金沙开户注册官网:Who needs a new liver?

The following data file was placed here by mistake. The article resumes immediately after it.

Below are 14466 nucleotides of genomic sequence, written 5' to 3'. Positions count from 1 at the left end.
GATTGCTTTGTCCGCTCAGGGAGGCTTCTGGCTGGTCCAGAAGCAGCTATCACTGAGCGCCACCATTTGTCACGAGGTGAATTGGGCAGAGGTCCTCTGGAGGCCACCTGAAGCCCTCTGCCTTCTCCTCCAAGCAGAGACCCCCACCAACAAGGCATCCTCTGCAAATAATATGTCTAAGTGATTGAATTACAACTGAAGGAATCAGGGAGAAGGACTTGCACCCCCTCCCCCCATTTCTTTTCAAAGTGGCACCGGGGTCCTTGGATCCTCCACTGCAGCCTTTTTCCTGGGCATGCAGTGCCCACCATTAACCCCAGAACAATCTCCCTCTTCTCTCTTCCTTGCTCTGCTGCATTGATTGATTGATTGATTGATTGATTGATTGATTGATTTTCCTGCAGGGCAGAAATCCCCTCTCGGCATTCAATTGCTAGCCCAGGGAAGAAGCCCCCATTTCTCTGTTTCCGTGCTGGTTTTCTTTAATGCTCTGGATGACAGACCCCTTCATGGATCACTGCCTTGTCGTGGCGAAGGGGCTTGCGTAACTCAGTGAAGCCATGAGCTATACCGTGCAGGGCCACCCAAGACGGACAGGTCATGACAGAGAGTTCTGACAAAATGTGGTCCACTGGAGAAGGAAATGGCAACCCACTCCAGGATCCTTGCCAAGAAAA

By Kurt Kleiner Washington DC LIVER transplants in the US are to be regulated by the government. Self-regulation by doctors has led to complaints that sick patients are dying while others who are not particularly ill are having transplants. About 7300 people in America are waiting for liver transplants, but only 4000 livers become available every year. In 1984, Congress handed over the regulation of transplants to the United Network for Organ Sharing (UNOS), based in Richmond, Virginia. Most of its members are transplant surgeons. The UNOS divides the US into regions. Livers are offered first to the sickest patients in the region where they are donated, then to the less sick. They are only offered to patients elsewhere if no match is found. The rationale is that organs need to be transplanted fairly soon after donation. But livers can last up to 24 hours. Critics say the system is a device to keep smaller transplant centres in business. The US has 118 transplant centres. But about half the transplants are performed in the 10 largest ones. Charles Fiske, head of the National Transplant Action Committee, a pressure group, says if livers went to the sickest patients, most of the transplants would be carried out in the large centres. Many smaller centres would go out of business, which is why they want to keep the regional system, he claims. In November, the UNOS voted to make it easier for livers to be used in different regions. But at the same time, it ruled that people with chronic diseases such as hepatitis and cirrhosis would no longer have top priority. The decision puts patients who may have only days to live in the same category as those who might survive months or years. Fiske claims that the reason for this decision is to reduce the competition faced by smaller centres for organs donated in their regions. James Burdick, president of the UNOS board of directors and a surgeon at Johns Hopkins Medical Center in Baltimore, rejects this accusation,